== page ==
The University of Texas Rio Grande Valley Office of Professional Education & Workforce Development and the UTRGV Baptist Student Ministries partnered to offer “pay what you can” bags of fresh produce at both the Brownsville and Edinburg campuses every Friday at 11 a.m. for the remainder of the semester, as a way to eliminate hunger and enhance access to healthy food during these difficult times
The bags, which are valued at $10 and $20, are part of the campus-based sustainable food system initiative supported by the UTRGV’s Center for Sustainable Agriculture and Rural Advancement, the Office for Sustainability, UTRGV Farm, local farmers and several student organizations that bring locally sourced fresh produce.
“I want everyone to feel supported and show the community and students that they’re not alone and that there’s people who worry about them and are praying for them and trying to help them so they can have the food they need,” Juan Lopez, associate director for BSM in Brownsville, said in a phone interview. “I think that what we do here is due to the love that we have and the faith in God and we have to love our neighbor and that’s what we are trying to do with this; to share God’s love with everyone through the necessities our community has during these times.”
On the Edinburg campus, they will be available for pick up at the BSM Global Blends Parking lot (1605 W. Schunior in Edinburg, across from UREC). On the Brownsville campus, the pickup location is at the Brownsville Research and Community Garden (BRCG) located behind the Casa Bella office at 2651 FJRM Ave.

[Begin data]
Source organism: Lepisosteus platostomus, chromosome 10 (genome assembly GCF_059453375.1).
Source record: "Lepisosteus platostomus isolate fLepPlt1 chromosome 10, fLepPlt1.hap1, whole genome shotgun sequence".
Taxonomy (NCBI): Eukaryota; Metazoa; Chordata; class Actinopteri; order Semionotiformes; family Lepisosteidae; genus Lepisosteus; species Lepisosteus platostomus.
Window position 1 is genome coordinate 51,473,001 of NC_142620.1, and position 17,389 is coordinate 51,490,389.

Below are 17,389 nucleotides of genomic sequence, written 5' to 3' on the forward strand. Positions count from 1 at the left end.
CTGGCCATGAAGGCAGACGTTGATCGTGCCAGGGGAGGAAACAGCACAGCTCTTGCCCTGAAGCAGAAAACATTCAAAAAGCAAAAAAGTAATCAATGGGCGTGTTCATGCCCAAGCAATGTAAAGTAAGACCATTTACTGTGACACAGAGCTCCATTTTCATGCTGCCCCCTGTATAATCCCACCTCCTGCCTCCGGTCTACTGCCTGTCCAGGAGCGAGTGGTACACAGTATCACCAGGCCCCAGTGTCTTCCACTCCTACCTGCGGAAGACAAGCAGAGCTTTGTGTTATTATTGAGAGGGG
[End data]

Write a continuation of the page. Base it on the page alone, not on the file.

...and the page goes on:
Lopez said the program is aimed to help students, staff and faculty but community members can also purchase bags if they need to. He said he wants everyone to know everything happens for a reason and there are a lot of non-profit organizations such as this one who are doing the best they can to help those who need it.
Forrest Sparks, who initiated the research for the Food Initiative Program and is part of the Office for Sustainability, said amid the COVID-19 crisis UTRGV is trying to help the community with the hardships they may experience whether it is economic or health related.
“Beyond that, the university beforehand has been collaborating to create a sustainable food system and this just happened to be a good opportunity to get it kick started,” he said.
“We are in the midst of creating a sustainable food system where students can have more access to fresh grown produce and we are excited to see where that goes to.”